The best way to end the stigma for a topic is to begin a discussion about it. No one likes to bring up mental health, which can prevent some from seeking the help they need. Suicide is a taboo subject that can be embarrassing to speak about, but it is an important talk to have. No one should feel alone.
The subject of personal mental health issues is often met with a few words of sympathy and a polite subject change. Approximately 1 in 5 adults in the U.S. experience mental illness in a year and there was a rise in the suicide rate in the UK with 10.8 to 10.9 per 100,000 population, but when was the last time you had a coworker inform you that they were taking a sick day for mental health? Try to report a mental health issue and you’re told a remedy of “work through it” or “not moping” are the best cure. Imagine being told to “work through” a broken arm or to not “mope” about having the flu.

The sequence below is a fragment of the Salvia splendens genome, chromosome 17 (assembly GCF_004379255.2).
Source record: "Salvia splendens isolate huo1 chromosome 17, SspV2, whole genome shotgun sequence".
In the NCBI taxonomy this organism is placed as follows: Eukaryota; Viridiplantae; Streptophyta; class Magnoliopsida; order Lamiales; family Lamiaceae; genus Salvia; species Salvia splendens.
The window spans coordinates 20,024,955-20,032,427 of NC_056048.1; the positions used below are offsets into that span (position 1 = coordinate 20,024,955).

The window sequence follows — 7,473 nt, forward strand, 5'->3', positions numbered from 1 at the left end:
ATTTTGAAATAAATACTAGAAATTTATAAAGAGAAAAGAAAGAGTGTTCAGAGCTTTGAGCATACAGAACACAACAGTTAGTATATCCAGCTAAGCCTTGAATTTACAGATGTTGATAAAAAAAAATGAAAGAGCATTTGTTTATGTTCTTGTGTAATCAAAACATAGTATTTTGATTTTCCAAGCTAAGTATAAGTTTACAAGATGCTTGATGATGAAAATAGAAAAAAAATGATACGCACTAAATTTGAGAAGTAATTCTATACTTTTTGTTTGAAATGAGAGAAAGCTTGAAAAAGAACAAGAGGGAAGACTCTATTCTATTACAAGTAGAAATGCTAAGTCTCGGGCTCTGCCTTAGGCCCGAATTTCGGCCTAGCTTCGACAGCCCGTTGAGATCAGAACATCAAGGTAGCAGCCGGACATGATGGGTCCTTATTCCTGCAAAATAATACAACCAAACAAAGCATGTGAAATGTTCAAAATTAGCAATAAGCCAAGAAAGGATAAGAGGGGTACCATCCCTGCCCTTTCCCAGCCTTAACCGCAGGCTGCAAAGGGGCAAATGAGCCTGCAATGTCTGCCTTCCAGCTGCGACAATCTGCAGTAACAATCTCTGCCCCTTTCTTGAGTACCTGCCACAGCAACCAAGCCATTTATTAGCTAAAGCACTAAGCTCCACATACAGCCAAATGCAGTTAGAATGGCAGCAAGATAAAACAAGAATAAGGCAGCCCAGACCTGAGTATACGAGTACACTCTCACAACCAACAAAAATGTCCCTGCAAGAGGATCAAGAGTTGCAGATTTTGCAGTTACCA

The power of one individual can make a change, whether big or small. I chose to publish My New Normal: Surviving Suicide Loss for this very reason, and to bring awareness about the “invisible illness” that so many people hide. My book has enabled me to comfortably speak to others and reach out to groups who are also advocates of change. More importantly, I hope it motivates those who suffer to seek the help they need without shame and inform the public that the problem is bigger than we know.